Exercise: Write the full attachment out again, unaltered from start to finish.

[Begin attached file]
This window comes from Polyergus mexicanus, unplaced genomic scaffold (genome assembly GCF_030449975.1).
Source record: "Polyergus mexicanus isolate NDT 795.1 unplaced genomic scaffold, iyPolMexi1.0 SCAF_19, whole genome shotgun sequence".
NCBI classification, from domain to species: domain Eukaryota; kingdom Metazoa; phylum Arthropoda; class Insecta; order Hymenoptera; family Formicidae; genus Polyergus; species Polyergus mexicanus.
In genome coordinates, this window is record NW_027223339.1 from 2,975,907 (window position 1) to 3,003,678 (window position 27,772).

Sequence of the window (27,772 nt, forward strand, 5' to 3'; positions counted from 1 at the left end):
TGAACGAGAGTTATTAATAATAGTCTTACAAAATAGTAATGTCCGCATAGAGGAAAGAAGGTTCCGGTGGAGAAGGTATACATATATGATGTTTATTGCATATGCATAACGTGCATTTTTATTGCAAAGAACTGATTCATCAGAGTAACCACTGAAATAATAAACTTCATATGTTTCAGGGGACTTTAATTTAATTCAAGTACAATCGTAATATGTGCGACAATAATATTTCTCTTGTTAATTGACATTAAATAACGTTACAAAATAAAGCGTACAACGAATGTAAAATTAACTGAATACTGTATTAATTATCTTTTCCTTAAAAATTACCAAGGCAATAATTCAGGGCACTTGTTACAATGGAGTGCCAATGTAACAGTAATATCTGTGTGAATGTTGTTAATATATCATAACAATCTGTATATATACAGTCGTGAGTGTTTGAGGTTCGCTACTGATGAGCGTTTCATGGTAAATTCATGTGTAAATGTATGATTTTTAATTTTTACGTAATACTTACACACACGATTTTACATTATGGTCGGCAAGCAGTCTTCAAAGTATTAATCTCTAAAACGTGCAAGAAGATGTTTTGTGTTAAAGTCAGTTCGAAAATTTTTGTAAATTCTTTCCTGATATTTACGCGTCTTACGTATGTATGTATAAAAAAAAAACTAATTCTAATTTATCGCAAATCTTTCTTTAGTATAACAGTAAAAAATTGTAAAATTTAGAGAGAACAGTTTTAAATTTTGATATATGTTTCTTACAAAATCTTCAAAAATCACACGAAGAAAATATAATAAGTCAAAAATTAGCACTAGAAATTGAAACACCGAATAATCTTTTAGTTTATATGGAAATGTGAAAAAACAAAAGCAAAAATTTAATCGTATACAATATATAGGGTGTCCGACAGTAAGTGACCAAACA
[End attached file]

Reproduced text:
This window comes from Polyergus mexicanus, unplaced genomic scaffold (genome assembly GCF_030449975.1).
Source record: "Polyergus mexicanus isolate NDT 795.1 unplaced genomic scaffold, iyPolMexi1.0 SCAF_19, whole genome shotgun sequence".
NCBI classification, from domain to species: domain Eukaryota; kingdom Metazoa; phylum Arthropoda; class Insecta; order Hymenoptera; family Formicidae; genus Polyergus; species Polyergus mexicanus.
In genome coordinates, this window is record NW_027223339.1 from 2,975,907 (window position 1) to 3,003,678 (window position 27,772).

Sequence of the window (27,772 nt, forward strand, 5' to 3'; positions counted from 1 at the left end):
TGAACGAGAGTTATTAATAATAGTCTTACAAAATAGTAATGTCCGCATAGAGGAAAGAAGGTTCCGGTGGAGAAGGTATACATATATGATGTTTATTGCATATGCATAACGTGCATTTTTATTGCAAAGAACTGATTCATCAGAGTAACCACTGAAATAATAAACTTCATATGTTTCAGGGGACTTTAATTTAATTCAAGTACAATCGTAATATGTGCGACAATAATATTTCTCTTGTTAATTGACATTAAATAACGTTACAAAATAAAGCGTACAACGAATGTAAAATTAACTGAATACTGTATTAATTATCTTTTCCTTAAAAATTACCAAGGCAATAATTCAGGGCACTTGTTACAATGGAGTGCCAATGTAACAGTAATATCTGTGTGAATGTTGTTAATATATCATAACAATCTGTATATATACAGTCGTGAGTGTTTGAGGTTCGCTACTGATGAGCGTTTCATGGTAAATTCATGTGTAAATGTATGATTTTTAATTTTTACGTAATACTTACACACACGATTTTACATTATGGTCGGCAAGCAGTCTTCAAAGTATTAATCTCTAAAACGTGCAAGAAGATGTTTTGTGTTAAAGTCAGTTCGAAAATTTTTGTAAATTCTTTCCTGATATTTACGCGTCTTACGTATGTATGTATAAAAAAAAAACTAATTCTAATTTATCGCAAATCTTTCTTTAGTATAACAGTAAAAAATTGTAAAATTTAGAGAGAACAGTTTTAAATTTTGATATATGTTTCTTACAAAATCTTCAAAAATCACACGAAGAAAATATAATAAGTCAAAAATTAGCACTAGAAATTGAAACACCGAATAATCTTTTAGTTTATATGGAAATGTGAAAAAACAAAAGCAAAAATTTAATCGTATACAATATATAGGGTGTCCGACAGTAAGTGACCAAACA